“To be, or NOT to be: that is the question!”. Hamlet, Act III, Scene 1. Shakespeare wasn’t certain, and neither are we. Especially when it comes to rest!
Rest is a double-edged sword in the battle for health. It cuts both ways. It will be your friend if used appropriately or become your downfall when misunderstood. Picking the fine line that runs between the two is the mark of a well-informed person. Optimal health and effective recovery from injury rely on you being able to discern the importance of rest in your circumstances, without conceding to its many unnecessary complications.
The last time a health practitioner recommended you to rest, were you clear on what they meant? Were they instructed you to lie down for extended ‘bed rest’ or just ‘slow down’ and avoid any aggravating activities? The difference really matters. Like a narcotic, rest is one of those ‘medical prescriptions’ that is often misunderstood and can cause more harm than good when overused.
Having worked with thousands of athletes over the years – ranging from professional elites to ‘weekend warriors’ – I am acutely aware of the dangers of overtraining and some people’s disregard to necessary recovery time. I am a strong advocate that every balanced training program must have scheduled rest time to intentionally allow the body and mind to recharge, recover and condition to the increasing demands placed upon it. Like with an athlete’s training schedule, underestimating the value of intentional rest, in your own lifestyle, leaves you vulnerable to compromising what the body needs to consistently perform. Appropriate rhythms of rest provide for better sleeping patterns, hormonal balance, energy levels, and improved vital organ function. All these things are the basic building blocks of wellness.
Further to this, resting an injury is also important in the overall recovery process, as long as the ‘dose’ is appropriate for the condition. I’ve seen people try to push through their pain inappropriately and, as a result, unnecessarily extend their recovery time. I’ve also observed many clients over-rest when in pain, or rest the wrong body parts, under the illusion it was somehow better for them. Too much rest fails to properly stimulate the body’s intuitive healing processes and can result in compromised restoration. On this basis, we desperately need to understand when to rest, and when to move, if we are to enjoy true wellness.
Whilst it’s true that many ambitious and optimistic clients need to be bridled and subdued with education regarding the benefits of rest…there are certainly others who just about need to be frightened into moving. Some make ‘resting’ an unattractive art-form. Whether they are afraid of pain, poorly informed about what to do, or just lazy, I have watched otherwise minor injuries and conditions take months longer to heal than expected simply because the clients were deceived into thinking they still needed more rest.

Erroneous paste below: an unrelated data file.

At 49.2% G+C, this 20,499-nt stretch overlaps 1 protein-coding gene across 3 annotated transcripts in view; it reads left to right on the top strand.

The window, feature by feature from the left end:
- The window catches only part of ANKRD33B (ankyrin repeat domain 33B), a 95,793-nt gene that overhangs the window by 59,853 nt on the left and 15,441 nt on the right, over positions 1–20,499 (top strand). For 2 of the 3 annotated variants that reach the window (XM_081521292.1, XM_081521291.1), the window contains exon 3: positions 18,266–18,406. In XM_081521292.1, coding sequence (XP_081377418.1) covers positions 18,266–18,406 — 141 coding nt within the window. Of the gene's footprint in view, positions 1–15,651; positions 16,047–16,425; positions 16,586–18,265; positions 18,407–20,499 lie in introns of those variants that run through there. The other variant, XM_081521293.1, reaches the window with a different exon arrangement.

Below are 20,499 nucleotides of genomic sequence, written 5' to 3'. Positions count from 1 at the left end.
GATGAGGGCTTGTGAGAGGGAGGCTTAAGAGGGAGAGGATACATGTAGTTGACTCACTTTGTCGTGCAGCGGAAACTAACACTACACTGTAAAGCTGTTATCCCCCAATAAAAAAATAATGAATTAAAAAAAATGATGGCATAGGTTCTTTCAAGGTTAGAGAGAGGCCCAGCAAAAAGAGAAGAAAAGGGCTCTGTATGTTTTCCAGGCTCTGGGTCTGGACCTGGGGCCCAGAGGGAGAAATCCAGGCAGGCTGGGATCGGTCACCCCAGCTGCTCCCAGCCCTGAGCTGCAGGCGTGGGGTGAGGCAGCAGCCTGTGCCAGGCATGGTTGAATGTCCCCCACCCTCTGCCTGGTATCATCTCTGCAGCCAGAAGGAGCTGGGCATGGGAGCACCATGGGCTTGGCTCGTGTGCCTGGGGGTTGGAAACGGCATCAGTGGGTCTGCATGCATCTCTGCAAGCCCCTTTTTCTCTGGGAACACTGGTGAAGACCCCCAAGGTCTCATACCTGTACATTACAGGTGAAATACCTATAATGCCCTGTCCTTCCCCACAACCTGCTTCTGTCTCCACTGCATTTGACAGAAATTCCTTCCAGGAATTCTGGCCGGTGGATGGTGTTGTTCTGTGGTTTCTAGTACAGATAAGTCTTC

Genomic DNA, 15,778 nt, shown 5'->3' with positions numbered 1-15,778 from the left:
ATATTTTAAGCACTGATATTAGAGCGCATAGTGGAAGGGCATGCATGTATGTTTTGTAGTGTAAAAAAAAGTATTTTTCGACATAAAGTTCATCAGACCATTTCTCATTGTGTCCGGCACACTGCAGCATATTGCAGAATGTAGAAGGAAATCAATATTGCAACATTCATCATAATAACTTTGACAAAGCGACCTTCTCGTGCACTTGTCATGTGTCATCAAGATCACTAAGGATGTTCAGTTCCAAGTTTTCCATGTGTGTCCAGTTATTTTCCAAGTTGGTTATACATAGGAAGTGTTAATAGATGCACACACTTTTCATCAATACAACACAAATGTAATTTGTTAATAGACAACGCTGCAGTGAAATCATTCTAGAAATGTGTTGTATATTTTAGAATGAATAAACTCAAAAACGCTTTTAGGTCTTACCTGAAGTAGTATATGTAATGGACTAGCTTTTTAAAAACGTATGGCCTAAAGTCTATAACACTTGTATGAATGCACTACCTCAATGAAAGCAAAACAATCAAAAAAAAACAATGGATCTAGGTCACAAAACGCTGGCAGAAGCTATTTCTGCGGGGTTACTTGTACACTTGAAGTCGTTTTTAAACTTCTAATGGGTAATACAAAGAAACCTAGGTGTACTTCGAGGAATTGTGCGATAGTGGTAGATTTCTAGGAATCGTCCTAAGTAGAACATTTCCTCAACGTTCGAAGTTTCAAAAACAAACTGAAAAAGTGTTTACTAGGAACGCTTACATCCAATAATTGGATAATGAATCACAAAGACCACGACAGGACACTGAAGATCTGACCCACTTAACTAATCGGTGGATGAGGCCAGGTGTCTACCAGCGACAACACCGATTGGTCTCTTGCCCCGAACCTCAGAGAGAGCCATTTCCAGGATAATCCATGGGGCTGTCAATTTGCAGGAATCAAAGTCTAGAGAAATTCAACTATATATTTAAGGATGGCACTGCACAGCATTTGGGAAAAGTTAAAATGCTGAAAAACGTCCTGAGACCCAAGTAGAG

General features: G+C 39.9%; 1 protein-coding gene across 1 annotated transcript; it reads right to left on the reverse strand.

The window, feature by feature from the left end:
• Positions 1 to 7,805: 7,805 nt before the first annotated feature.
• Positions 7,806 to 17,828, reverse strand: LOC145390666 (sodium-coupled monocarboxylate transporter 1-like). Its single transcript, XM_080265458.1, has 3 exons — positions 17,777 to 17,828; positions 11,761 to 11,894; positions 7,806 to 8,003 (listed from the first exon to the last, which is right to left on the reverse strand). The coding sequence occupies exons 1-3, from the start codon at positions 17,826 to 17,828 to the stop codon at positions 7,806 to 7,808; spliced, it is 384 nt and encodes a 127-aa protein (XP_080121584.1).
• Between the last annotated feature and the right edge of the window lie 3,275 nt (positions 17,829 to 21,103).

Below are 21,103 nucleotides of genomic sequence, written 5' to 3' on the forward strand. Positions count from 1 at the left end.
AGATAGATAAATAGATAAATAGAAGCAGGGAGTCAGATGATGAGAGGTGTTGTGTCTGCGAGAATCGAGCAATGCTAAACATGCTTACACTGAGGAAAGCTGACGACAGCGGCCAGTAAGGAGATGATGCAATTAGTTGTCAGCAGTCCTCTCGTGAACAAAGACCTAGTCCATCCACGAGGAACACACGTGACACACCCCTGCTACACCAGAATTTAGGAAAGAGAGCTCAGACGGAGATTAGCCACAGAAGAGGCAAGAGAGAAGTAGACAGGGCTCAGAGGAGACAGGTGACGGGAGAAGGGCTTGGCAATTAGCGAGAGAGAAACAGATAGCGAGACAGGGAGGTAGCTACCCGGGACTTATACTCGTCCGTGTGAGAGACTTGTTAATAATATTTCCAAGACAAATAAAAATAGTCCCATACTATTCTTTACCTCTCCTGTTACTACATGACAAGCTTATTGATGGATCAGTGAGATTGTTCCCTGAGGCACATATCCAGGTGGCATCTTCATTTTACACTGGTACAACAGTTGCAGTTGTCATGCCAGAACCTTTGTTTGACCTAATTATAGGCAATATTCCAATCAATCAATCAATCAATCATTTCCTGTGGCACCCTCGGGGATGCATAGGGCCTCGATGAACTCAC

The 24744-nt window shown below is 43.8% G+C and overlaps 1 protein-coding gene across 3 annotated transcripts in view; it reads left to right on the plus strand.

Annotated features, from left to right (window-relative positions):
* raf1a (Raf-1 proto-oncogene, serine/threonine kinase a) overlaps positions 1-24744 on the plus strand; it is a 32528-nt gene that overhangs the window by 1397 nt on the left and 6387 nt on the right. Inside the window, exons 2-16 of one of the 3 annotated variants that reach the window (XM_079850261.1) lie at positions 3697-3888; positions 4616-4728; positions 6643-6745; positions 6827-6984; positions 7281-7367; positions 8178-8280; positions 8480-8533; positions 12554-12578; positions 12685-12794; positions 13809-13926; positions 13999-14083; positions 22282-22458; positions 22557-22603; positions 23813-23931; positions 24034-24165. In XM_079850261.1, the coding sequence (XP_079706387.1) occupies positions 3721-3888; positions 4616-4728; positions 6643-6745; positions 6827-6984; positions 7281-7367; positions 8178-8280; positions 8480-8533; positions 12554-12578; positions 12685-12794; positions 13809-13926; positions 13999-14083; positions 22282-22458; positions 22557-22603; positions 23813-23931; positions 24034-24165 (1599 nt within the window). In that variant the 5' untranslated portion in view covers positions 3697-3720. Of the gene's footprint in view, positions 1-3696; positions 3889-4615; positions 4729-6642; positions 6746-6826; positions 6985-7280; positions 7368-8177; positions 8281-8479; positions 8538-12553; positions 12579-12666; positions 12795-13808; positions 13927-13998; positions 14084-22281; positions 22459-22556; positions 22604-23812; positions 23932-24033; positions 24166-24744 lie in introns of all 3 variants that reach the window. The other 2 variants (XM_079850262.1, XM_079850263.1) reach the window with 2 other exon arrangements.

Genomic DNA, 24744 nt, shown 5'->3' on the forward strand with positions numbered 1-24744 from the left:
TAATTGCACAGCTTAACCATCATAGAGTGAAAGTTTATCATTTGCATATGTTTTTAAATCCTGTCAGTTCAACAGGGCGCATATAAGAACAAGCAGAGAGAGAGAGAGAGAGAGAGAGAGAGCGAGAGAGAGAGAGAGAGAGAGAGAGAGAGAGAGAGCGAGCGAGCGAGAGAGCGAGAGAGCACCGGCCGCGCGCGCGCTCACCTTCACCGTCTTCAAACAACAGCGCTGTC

It’s important to understand that periods of prolonged immobility, or where you reduce otherwise normal levels of physical activity, will change the structural properties and attributes of the musculoskeletal tissues (amongst other things). For example, lack of movement in the muscular system will lead to shortening and stiffening of the unused muscle fibres within a few days. If you don’t use it, you’ll lose it.
“Get some rest.”
How many times have you heard a well-meaning spouse, work colleague or therapist tell you this? Were you irritable, unresponsive in meetings, not your ‘normal self’ or carrying ‘bags’ under your eyes? What prompted them to say it, and what was your response? Most people mutter something under their breath and then shrug off the advice with the false rhetoric, “I’m tough. I don’t need to rest.”
In the classic Arnold Schwarzenegger tough guy film, Predator, a commando played by former wrestler Jesse Ventura is shot in the arm and doesn’t flinch. His buddy says, “Hey, man, you’re bleeding.” Ventura responds, “I don’t have time to bleed.” He did have time to die, but that’s another scene. The point is being tough doesn’t make you smart or healthy.
We have to make the time to be healthy.
Choose when to rest, and when to move. Don’t leave this crucial decision to chance.